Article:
Switching to glo vapor reverses biological effects caused by smoke exposure
A new lab-based study has shown that when airway cells damaged by cigarette smoke are exposed instead to glo vapor, the biological effects caused by smoke exposure are reversed.
glo is British American Tobacco’s tobacco heating product (THP). It is designed to heat rather than burn tobacco, and the vapor produced has around 90-95% less of certain toxicants compared to cigarette smoke.
Previous studies have shown that the biological impact of glo vapor on cells in the lab is much reduced compared to cigarette smoke. But the reversibility of the damage following switching to a product like glo has not been extensively studied.
‘Products like glo are very new, so understanding the biological impact of vapor from glo and how that compares to cigarette smoke is a core component of our scientific research,’ said Dr James Murphy, Head of Reduced Risk Substantiation at British American Tobacco.
In this study, human airway cells were exposed repeatedly to either cigarette smoke or vapor over a period of four weeks. For the first two weeks, the lung tissue was exposed to cigarette smoke for 15 minutes at a time, three times a week. The exposed tissue was then split into three groups: one group continued to be repeatedly exposed only to cigarette smoke for a further 2 weeks; a second group was exposed repeatedly to glo vapor and a third group was exposed only to air.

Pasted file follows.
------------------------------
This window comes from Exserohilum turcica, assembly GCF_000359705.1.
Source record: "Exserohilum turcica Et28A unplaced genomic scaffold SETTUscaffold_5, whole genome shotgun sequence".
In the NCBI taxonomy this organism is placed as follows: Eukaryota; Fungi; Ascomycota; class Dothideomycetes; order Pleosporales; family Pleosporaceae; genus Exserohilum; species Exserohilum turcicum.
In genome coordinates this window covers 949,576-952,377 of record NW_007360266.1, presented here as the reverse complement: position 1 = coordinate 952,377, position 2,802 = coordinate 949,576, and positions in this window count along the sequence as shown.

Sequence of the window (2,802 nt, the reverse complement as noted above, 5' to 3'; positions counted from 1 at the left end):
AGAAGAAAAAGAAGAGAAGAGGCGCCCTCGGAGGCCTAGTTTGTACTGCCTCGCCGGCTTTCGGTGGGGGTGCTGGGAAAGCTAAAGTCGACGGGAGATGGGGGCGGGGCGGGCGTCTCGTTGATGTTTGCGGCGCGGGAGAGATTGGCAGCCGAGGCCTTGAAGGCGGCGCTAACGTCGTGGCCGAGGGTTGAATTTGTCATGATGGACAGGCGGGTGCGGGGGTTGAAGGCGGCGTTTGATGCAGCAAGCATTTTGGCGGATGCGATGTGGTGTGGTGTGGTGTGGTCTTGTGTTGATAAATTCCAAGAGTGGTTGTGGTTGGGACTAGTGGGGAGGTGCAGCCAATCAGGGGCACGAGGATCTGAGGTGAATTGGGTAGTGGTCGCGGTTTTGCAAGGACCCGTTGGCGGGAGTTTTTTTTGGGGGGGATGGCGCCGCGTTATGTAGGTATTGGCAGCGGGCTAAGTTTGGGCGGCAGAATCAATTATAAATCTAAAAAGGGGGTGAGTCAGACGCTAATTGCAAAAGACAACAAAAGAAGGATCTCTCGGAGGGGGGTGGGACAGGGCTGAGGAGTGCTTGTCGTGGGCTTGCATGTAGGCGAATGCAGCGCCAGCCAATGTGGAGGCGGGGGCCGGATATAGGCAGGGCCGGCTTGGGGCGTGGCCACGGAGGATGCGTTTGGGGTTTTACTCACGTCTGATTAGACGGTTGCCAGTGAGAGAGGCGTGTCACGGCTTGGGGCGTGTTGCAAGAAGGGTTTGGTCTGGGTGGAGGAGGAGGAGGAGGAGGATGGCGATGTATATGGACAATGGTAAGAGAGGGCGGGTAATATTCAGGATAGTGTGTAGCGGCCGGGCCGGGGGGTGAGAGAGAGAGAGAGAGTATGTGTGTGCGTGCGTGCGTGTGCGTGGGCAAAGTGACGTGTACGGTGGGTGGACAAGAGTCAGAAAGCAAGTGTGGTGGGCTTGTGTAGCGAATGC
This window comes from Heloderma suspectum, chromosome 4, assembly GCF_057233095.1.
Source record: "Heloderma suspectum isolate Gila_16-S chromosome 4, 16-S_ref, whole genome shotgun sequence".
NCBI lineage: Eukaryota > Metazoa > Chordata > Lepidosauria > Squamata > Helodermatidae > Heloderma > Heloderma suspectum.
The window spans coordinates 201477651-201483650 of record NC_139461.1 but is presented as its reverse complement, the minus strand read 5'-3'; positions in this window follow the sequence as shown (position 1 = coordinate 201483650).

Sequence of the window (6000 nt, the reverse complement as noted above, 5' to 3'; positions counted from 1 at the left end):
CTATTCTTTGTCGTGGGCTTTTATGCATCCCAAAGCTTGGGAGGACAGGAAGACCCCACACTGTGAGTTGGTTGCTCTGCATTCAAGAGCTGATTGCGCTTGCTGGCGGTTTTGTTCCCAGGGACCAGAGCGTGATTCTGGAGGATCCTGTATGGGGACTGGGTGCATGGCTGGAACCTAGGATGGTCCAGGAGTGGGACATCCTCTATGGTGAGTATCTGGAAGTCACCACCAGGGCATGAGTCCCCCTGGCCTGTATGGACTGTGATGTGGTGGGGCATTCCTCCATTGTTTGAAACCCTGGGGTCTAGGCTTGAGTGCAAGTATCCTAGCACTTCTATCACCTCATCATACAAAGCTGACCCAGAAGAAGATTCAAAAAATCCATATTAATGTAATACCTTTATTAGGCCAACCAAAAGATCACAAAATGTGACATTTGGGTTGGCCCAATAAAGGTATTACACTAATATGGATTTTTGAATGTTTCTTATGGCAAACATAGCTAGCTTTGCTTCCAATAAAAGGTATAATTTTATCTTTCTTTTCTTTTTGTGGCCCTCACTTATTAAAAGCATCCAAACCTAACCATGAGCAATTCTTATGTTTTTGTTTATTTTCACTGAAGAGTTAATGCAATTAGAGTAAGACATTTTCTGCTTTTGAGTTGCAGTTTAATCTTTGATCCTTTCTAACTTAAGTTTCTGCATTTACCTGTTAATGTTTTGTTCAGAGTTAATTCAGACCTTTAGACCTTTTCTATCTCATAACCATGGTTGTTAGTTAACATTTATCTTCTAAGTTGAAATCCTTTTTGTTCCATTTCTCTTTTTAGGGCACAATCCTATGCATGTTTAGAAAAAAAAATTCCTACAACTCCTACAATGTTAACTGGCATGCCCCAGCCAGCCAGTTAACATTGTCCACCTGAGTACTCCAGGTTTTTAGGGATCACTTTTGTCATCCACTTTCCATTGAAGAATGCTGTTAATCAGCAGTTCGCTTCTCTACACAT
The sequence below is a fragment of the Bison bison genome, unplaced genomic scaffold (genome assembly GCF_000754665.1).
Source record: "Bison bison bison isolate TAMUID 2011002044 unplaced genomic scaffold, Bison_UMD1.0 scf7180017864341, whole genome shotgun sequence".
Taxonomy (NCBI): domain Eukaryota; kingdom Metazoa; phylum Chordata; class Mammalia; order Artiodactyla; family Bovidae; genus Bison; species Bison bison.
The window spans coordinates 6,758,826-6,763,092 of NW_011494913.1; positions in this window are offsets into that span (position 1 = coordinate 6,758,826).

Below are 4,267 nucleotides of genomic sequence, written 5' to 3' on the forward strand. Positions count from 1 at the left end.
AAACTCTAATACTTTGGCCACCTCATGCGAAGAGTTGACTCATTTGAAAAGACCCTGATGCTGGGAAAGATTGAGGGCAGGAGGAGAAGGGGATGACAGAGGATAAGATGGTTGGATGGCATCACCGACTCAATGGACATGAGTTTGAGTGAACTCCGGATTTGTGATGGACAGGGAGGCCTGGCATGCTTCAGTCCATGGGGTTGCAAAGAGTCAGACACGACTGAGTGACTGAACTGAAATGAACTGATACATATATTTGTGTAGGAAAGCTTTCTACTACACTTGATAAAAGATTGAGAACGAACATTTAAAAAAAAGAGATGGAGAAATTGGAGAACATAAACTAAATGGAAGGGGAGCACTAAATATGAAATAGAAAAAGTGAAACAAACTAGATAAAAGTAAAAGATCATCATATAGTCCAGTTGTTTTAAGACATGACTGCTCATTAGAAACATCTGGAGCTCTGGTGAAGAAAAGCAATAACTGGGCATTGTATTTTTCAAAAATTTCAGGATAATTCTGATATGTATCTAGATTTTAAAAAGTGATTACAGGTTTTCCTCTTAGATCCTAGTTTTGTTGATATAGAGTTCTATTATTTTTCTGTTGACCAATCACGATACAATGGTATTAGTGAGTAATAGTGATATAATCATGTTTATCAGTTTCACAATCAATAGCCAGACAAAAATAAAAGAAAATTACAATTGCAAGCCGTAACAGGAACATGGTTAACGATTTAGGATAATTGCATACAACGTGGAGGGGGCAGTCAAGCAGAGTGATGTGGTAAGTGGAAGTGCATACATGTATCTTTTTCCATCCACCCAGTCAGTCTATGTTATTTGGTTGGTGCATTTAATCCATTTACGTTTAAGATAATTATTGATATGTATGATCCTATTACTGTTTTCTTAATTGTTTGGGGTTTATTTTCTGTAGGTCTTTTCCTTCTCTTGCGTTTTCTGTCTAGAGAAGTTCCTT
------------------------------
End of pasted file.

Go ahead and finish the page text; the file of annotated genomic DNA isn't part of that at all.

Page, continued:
The results obtained were then compared to results obtained by exposing airway tissue only to air for the full 4-week period.
The results show that switching completely to glo after 2 weeks of repeated exposure to cigarette smoke reversed some of the biological impacts of the smoke. Significant reductions were observed in the amount of certain molecules produced in response to inflammation, for example, in comparison to that seen in lung tissue exposed to cigarette smoke for the full 4-week period.
These results add to evidence suggesting that glo may have the potential to be reduced risk compared to smoking conventional cigarettes.
‘We have developed a suite of tests to assess our next generation products, because we know it is by taking the results of all these tests together that gives us a real feel for the bigger picture and the potential for glo to be reduced risk compared to a conventional cigarette,’ says Murphy.
The results are presented today at the annual conference of the Society of Toxicology in San Antonio, Texas, US.